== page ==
All the rooms in your home are not created equal - some can stay warmer or cooler than others.
A zoning system - a combination of a zone panel, a thermostat and a series of dampers - can control the airflow to individual rooms and keep temperatures more even.
"Say you’re asking for cooling upstairs, the dampers for downstairs will close and block off the cold air to downstairs and the air conditioner will come on and all your air will go upstairs,” said John Mills, an HVAC professional.
You can zone just about any existing HVAC system - an average, two-story home will run about $2,500-- but Angie Hicks, founder of Angie's List, said it’s more ideal to have it as part of the original construction.
"The optimal time for installing a zoning system is when the house is being built, so if you’re in the process of building, talk to your builder and see if it makes sense for your home,” Hicks said.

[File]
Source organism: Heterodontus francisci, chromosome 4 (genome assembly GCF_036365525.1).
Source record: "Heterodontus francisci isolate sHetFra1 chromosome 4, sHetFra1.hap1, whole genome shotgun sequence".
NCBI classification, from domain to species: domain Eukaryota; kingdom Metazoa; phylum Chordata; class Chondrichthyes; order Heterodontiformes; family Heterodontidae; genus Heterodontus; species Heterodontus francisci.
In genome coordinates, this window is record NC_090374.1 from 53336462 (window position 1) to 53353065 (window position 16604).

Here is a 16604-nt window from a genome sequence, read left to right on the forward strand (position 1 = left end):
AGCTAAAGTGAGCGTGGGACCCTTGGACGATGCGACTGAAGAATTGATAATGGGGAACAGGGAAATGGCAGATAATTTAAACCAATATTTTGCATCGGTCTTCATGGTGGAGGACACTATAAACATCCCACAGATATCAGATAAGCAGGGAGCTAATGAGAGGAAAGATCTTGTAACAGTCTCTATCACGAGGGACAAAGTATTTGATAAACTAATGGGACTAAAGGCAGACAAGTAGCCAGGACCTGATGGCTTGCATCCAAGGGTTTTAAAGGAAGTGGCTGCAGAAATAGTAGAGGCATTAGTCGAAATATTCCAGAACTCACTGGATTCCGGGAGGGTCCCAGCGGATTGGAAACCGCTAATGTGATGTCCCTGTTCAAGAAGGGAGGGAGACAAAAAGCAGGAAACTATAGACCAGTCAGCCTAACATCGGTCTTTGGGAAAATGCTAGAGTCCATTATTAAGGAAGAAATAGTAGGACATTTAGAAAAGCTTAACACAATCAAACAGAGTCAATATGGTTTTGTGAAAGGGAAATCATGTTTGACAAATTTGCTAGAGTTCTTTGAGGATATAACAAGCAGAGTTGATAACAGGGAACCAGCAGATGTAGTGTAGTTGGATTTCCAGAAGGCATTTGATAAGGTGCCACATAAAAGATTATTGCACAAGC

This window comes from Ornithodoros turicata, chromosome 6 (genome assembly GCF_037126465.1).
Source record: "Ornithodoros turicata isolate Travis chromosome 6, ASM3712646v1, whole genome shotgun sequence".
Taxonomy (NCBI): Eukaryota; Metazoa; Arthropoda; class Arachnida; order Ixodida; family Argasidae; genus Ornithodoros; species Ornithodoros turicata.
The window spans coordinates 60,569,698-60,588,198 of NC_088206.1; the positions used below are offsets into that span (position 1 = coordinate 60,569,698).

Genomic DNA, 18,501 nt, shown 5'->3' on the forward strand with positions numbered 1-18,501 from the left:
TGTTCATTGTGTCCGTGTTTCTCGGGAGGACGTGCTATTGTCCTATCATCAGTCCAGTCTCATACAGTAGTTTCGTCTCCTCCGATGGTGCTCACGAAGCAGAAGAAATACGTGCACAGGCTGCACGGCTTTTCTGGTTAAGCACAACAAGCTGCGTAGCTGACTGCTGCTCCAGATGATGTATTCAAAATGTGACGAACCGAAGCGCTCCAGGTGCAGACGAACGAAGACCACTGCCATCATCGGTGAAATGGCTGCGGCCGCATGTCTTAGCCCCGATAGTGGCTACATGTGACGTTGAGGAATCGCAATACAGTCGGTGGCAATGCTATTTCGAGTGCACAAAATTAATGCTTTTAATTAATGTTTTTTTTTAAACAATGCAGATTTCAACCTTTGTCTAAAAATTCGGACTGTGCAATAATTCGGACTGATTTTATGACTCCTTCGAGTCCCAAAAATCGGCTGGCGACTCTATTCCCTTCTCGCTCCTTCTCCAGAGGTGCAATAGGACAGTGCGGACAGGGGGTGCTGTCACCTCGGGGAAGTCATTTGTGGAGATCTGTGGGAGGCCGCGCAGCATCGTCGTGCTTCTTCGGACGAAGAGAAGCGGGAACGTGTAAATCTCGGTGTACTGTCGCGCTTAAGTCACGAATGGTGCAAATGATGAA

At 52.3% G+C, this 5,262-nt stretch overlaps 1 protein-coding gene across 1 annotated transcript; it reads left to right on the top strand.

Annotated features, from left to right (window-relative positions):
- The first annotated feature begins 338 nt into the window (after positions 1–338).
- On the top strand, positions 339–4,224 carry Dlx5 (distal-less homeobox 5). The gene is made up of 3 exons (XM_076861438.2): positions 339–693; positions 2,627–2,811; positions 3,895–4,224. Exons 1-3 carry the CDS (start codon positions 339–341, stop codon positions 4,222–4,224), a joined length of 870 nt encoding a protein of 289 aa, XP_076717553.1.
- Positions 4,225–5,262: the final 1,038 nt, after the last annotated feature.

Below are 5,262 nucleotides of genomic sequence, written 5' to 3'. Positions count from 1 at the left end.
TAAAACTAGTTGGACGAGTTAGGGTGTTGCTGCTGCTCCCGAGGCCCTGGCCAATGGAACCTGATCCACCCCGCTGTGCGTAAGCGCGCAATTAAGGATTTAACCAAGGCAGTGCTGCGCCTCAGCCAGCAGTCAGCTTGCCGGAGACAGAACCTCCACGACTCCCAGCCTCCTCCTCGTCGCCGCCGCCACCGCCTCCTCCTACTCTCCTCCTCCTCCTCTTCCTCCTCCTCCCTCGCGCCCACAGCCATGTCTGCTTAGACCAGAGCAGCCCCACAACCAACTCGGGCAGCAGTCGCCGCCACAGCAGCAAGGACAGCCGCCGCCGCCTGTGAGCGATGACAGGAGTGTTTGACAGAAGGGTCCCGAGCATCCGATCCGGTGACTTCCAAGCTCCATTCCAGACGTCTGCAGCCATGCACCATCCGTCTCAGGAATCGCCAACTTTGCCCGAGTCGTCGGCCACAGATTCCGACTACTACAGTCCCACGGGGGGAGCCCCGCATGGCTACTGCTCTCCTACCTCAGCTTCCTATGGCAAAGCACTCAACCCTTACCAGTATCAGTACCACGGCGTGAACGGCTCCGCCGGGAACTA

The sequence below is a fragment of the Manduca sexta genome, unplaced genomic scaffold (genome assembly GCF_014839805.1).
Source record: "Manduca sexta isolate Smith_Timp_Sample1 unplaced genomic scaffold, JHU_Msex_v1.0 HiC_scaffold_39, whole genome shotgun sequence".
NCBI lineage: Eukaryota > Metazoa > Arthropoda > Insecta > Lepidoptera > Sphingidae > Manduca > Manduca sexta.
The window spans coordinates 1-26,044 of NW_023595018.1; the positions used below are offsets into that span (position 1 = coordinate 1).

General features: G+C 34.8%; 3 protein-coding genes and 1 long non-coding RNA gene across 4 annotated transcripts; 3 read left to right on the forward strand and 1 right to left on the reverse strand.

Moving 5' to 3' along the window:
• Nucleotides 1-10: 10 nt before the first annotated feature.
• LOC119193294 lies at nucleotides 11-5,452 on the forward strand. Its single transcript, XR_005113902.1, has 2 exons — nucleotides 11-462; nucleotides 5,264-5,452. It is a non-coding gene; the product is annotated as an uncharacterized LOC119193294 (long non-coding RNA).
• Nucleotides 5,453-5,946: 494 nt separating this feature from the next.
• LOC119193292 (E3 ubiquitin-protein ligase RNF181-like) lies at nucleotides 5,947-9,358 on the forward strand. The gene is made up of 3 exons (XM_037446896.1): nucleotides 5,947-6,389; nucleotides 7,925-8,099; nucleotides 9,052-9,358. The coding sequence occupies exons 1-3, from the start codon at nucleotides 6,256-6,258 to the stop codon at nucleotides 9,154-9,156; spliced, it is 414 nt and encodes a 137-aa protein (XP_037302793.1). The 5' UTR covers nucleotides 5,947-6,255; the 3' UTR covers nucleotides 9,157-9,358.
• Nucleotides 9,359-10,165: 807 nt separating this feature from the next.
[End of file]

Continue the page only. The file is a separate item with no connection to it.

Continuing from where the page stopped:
Two zones, each with its own thermostat, are best for most homes. Contrary to many homeowners’ belief, more zones do not mean more efficiency nor huge monthly savings.
“Installing a zoning system isn’t going to make your home more efficient. You’re not going to see it on your utility bills, but what you will see is a much more comfortable temperature throughout your house,” Hicks said.
Some people will attempt their own zoning by closing registers in different rooms, but Mills says that can do more harm than good.
"We’ll see people close every register in the first floor to try to force more air upstairs, but that can make the air conditioner run too cold and freeze up," he said.
Experts say most homes could benefit from a zoning system, especially if it has vaulted ceilings, a room above a garage or a lot of large windows. They also recommend installing programmable thermostats with the systems to help maximize efficiency.